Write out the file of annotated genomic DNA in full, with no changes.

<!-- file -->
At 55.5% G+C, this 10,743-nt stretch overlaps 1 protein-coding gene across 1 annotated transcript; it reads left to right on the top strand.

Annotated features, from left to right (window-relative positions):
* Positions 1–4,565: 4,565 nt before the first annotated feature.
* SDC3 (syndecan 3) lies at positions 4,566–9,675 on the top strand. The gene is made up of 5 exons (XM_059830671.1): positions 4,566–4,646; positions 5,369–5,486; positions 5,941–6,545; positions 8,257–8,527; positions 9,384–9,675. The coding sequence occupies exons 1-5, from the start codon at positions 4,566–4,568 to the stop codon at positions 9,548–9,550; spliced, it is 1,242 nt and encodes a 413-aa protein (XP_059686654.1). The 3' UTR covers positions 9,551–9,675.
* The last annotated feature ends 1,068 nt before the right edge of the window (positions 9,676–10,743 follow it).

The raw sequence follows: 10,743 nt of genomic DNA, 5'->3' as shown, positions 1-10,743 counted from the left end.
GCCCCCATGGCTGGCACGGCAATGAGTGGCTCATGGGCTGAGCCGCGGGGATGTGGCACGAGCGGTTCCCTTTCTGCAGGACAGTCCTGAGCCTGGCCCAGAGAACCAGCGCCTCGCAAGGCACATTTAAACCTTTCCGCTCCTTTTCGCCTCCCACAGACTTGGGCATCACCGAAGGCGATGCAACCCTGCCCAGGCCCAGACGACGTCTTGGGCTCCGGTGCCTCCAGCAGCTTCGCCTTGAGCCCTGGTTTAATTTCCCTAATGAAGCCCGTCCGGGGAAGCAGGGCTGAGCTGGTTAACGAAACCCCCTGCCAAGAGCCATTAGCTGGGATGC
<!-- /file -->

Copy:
At 55.5% G+C, this 10,743-nt stretch overlaps 1 protein-coding gene across 1 annotated transcript; it reads left to right on the top strand.

Annotated features, from left to right (window-relative positions):
* Positions 1–4,565: 4,565 nt before the first annotated feature.
* SDC3 (syndecan 3) lies at positions 4,566–9,675 on the top strand. The gene is made up of 5 exons (XM_059830671.1): positions 4,566–4,646; positions 5,369–5,486; positions 5,941–6,545; positions 8,257–8,527; positions 9,384–9,675. The coding sequence occupies exons 1-5, from the start codon at positions 4,566–4,568 to the stop codon at positions 9,548–9,550; spliced, it is 1,242 nt and encodes a 413-aa protein (XP_059686654.1). The 3' UTR covers positions 9,551–9,675.
* The last annotated feature ends 1,068 nt before the right edge of the window (positions 9,676–10,743 follow it).

The raw sequence follows: 10,743 nt of genomic DNA, 5'->3' as shown, positions 1-10,743 counted from the left end.
GCCCCCATGGCTGGCACGGCAATGAGTGGCTCATGGGCTGAGCCGCGGGGATGTGGCACGAGCGGTTCCCTTTCTGCAGGACAGTCCTGAGCCTGGCCCAGAGAACCAGCGCCTCGCAAGGCACATTTAAACCTTTCCGCTCCTTTTCGCCTCCCACAGACTTGGGCATCACCGAAGGCGATGCAACCCTGCCCAGGCCCAGACGACGTCTTGGGCTCCGGTGCCTCCAGCAGCTTCGCCTTGAGCCCTGGTTTAATTTCCCTAATGAAGCCCGTCCGGGGAAGCAGGGCTGAGCTGGTTAACGAAACCCCCTGCCAAGAGCCATTAGCTGGGATGC